Time to admit a secret vice.
Every Sunday morning there’s a TV programme called The Big Questions which is essential viewing in our house. We watch it – well, almost religiously I suppose, but mainly while rolling around the floor screeching with laughter.
It’s the spawn of an earlier BBC quasi-religious but mucho PC and determinedly multi-culti thing from BBC Manchester whose name I now forget. I ought to know because (another confession) it was originally created by students and tutors from my old college as part of a ‘Christian Communication’ final year option. Two of the students got a first and at least one continues to work in religious programming: the main tutor is also a BBC employee and advises the English Catholic hierarchy on their media strategy.
The general format is you have three 20 minute ‘moral questions’ debated by a rigorously mixed studio audience under the stewardship of Nicky Campbell, who struggles to keep tongue firmly in cheek throughout. Lots of dog collars, weird beards, and turbans on show, and everyone seems to represent some two man and a dog pressure group with names you just could not make up.
This morning’s themes, unsurprisingly, included the Irish Catholic child abuse report. Only one ‘official’ Catholic apologist there, a Father John Owen who is apparently a communications officer for Welsh Catholicism. He distinguished himself by saying we should face the ‘fact’ (dragged from only he knows where) that 95% of offenders were homosexuals and most victims were teenage boys, so the real lesson (presumably) was to witch-hunt gays out of the priesthood. This went down badly, and I really thought we were going to see a priest lynched live on TV.
The next topic was ‘should prostitution be legalised’, and the floor given to various Christian ‘human rights campaigners’ against ‘traffiking’. Surprisingly, God’s Pimp himself, Rev. Steve Chalke, while a regular whingebag on the show, wasn’t there to solicit more public funds for his Stop The Traffik scam.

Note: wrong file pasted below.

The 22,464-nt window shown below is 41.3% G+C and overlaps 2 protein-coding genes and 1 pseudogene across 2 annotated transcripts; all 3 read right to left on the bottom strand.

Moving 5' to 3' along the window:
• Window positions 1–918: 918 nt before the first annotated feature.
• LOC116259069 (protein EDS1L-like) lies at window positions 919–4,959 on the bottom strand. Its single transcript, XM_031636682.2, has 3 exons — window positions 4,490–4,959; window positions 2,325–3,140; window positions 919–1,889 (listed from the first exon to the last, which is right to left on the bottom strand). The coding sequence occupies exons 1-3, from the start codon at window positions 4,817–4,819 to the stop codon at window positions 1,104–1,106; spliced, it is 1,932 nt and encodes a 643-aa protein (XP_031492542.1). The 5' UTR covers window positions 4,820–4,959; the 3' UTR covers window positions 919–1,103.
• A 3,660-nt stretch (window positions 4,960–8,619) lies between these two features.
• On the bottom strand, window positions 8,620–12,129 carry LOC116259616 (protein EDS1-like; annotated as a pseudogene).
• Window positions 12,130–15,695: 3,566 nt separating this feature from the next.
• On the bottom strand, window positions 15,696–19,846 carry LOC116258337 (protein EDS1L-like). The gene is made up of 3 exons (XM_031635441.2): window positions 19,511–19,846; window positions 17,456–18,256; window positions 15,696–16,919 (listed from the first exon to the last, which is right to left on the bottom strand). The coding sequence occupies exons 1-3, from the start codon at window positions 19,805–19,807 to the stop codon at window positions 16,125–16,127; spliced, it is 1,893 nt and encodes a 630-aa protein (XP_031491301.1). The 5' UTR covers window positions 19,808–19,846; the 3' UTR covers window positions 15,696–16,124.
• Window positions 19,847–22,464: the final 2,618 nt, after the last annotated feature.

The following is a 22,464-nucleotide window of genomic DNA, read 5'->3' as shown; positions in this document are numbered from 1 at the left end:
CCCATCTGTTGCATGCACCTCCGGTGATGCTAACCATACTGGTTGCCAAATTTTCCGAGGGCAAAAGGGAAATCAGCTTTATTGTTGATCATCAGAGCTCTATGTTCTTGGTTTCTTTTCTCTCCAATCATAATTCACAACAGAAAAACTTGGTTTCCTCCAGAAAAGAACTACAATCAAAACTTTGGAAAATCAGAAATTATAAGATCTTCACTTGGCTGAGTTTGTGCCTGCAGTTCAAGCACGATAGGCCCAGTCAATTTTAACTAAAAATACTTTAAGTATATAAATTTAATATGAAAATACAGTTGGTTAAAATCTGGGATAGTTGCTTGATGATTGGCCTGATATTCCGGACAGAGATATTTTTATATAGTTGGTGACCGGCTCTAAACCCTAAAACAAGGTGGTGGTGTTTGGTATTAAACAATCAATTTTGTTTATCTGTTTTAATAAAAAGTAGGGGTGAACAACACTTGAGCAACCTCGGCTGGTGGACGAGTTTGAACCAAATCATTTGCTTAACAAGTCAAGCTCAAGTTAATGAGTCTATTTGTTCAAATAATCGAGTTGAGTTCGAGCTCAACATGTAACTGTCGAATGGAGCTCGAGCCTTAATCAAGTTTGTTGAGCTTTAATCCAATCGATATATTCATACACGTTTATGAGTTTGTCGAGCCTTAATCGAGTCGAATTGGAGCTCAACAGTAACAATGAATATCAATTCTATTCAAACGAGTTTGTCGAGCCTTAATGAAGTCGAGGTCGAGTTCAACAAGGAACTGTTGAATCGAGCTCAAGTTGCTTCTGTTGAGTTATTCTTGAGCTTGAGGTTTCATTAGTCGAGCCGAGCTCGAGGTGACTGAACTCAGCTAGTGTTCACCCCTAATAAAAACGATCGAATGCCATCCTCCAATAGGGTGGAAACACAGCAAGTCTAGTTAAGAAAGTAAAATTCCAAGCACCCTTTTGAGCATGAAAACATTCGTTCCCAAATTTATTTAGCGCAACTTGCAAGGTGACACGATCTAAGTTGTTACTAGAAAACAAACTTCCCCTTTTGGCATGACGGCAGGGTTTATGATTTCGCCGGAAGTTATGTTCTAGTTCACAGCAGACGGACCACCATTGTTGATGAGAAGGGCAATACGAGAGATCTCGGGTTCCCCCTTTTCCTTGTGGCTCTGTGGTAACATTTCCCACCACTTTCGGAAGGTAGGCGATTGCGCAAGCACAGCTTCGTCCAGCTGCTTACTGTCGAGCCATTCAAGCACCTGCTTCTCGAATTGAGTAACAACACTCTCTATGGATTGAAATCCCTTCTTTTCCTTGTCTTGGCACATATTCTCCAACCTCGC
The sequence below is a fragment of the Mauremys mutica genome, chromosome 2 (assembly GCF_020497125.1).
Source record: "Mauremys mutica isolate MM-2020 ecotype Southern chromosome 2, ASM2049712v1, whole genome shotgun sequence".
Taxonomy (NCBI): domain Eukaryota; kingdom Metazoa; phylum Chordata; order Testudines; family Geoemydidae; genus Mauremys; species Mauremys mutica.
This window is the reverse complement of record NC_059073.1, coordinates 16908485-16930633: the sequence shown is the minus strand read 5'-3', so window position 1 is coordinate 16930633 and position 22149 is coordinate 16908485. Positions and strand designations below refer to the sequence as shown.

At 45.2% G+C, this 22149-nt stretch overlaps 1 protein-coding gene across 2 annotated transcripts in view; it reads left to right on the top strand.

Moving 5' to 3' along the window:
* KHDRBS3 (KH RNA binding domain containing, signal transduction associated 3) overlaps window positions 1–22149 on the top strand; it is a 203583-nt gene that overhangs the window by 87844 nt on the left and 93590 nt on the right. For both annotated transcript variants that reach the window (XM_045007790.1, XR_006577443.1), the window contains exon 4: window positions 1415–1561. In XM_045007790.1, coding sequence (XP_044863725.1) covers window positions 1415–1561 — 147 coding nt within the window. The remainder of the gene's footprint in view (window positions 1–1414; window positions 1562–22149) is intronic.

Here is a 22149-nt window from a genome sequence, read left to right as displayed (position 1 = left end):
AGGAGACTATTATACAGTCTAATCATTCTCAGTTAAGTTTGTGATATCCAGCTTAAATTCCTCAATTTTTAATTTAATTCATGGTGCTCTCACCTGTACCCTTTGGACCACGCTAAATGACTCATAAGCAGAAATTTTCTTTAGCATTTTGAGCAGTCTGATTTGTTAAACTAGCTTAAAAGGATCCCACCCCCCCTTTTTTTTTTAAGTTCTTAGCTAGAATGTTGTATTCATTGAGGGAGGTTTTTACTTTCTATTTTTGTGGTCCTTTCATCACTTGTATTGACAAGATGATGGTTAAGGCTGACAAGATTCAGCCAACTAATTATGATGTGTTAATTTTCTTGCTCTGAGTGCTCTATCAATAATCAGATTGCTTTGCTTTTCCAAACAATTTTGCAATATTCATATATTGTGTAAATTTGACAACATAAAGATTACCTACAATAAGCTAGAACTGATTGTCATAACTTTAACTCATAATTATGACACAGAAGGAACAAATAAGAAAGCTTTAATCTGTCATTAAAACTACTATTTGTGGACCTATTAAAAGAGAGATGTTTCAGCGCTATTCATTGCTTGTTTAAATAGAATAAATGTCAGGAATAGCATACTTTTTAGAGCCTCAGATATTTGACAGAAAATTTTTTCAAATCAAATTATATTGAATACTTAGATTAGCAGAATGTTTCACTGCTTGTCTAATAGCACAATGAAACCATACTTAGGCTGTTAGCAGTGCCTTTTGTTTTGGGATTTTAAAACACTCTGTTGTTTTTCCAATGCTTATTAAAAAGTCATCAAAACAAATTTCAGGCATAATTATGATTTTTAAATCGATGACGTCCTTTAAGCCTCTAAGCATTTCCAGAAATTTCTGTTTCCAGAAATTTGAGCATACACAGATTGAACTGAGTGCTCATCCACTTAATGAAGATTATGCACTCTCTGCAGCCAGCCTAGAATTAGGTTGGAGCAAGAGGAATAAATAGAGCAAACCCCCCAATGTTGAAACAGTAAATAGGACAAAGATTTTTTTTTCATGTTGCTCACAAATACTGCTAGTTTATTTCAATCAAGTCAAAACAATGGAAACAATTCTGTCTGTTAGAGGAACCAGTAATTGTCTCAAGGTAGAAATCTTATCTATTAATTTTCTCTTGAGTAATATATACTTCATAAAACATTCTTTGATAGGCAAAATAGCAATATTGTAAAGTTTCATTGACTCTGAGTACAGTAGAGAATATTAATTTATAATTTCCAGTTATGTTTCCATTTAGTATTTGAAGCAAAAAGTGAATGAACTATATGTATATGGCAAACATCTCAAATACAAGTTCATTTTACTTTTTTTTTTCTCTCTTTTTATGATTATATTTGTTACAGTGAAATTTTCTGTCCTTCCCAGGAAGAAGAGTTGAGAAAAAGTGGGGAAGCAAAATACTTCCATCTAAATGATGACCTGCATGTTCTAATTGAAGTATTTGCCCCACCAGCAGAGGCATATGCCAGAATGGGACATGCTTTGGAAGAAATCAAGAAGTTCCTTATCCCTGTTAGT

His argument was mouthed by a couple of former street girls who resembled the Betty Bowers spoof group Crack Whores for Christ in their demeanour and logic. They seemed to be on heavy medication, but then, Baptist converts always look like that to me.
The other ‘reformers’ were from Christian Concern for our Nation (or ‘Nazis for Jesus’, as they never had the nerve to call themselves). When even the lady from the W.I. (one of Chalke’s attempted allies for law change) opined that the UK should follow the admirable New Zealand model of legalisation and licencing for small brothels to keep sex workers off the street I think even they realised the argument was lost.
The final topic was ‘Do pets go to heaven?’ This allowed a lady cleric from the Gloucester Cathedral Animal Prayer Group (no, really, that was the name and she gets paid to run it) and someone else who runs a business offering pet funerals with some sort of new age shamanistic twist to say they do.
One of the Crack Whores for Christ intervened in support of fluffy bunny angels - or something, but by this point the medication was really kicking in. Her comments were followed by a short silence as the audience scratched their heads and fidgeted nervously. Finally, one cynic said if animals do go to heaven he wasn’t looking forward to meeting all the cows, chickens and pigs he’d eaten, or hearing what they had to say about his cannibalism.
In short, this is the theological equivalent of Britain’s Got Talent, and if you ever despair of campaigning against religious privilege you need to watch it. The sheer audacity and paucity of religious arguments – apparently the best the major churches can muster in some cases – will inspire you to mock without mercy and without fear of an intelligent response.
OK, it will have the side-effect that godbotherers can claim an audience exists for religious programming and use it to gain employment. But it would be worth a few pence of your licence fee just for the entertainment.
Alternatively, just as the excellent Platitude of The Day website (see sidebar) is much more thoughtful and funny than the ‘real’ thing (and the BBC ought to sponsor it) maybe the Beeb should just rebrand this programme along the lines of ‘talent search’ shows. There’s a much bigger audience out there for freak shows, and they could always recoup the money from phone-voting.
2 years ago